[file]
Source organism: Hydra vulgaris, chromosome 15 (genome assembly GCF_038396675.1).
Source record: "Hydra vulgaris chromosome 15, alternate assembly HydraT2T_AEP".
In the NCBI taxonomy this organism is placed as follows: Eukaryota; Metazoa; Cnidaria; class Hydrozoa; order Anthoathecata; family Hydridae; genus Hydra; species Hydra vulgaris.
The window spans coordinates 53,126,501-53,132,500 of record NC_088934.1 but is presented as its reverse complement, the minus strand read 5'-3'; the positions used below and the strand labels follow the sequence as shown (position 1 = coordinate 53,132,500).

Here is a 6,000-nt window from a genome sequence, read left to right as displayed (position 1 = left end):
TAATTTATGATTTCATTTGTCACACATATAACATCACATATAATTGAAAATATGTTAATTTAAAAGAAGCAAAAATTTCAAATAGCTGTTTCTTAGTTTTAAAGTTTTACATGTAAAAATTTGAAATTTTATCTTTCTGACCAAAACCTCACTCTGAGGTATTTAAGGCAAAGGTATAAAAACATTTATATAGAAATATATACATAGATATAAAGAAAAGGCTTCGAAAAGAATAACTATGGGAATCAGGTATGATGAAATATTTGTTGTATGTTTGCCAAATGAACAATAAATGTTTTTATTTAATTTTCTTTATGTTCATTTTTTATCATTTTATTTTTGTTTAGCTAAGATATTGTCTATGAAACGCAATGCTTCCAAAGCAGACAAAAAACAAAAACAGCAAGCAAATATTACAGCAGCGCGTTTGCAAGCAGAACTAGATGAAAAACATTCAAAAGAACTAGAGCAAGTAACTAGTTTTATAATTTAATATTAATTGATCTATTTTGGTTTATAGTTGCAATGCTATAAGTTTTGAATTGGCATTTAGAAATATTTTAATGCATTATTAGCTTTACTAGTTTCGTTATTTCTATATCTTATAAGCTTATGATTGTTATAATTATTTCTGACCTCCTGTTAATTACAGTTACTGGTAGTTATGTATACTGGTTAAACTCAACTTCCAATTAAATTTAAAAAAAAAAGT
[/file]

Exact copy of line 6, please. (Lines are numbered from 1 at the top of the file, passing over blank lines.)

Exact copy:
TAATTTATGATTTCATTTGTCACACATATAACATCACATATAATTGAAAATATGTTAATTTAAAAGAAGCAAAAATTTCAAATAGCTGTTTCTTAGTTTTAAAGTTTTACATGTAAAAATTTGAAATTTTATCTTTCTGACCAAAACCTCACTCTGAGGTATTTAAGGCAAAGGTATAAAAACATTTATATAGAAATATATACATAGATATAAAGAAAAGGCTTCGAAAAGAATAACTATGGGAATCAGGTATGATGAAATATTTGTTGTATGTTTGCCAAATGAACAATAAATGTTTTTATTTAATTTTCTTTATGTTCATTTTTTATCATTTTATTTTTGTTTAGCTAAGATATTGTCTATGAAACGCAATGCTTCCAAAGCAGACAAAAAACAAAAACAGCAAGCAAATATTACAGCAGCGCGTTTGCAAGCAGAACTAGATGAAAAACATTCAAAAGAACTAGAGCAAGTAACTAGTTTTATAATTTAATATTAATTGATCTATTTTGGTTTATAGTTGCAATGCTATAAGTTTTGAATTGGCATTTAGAAATATTTTAATGCATTATTAGCTTTACTAGTTTCGTTATTTCTATATCTTATAAGCTTATGATTGTTATAATTATTTCTGACCTCCTGTTAATTACAGTTACTGGTAGTTATGTATACTGGTTAAACTCAACTTCCAATTAAATTTAAAAAAAAAAGT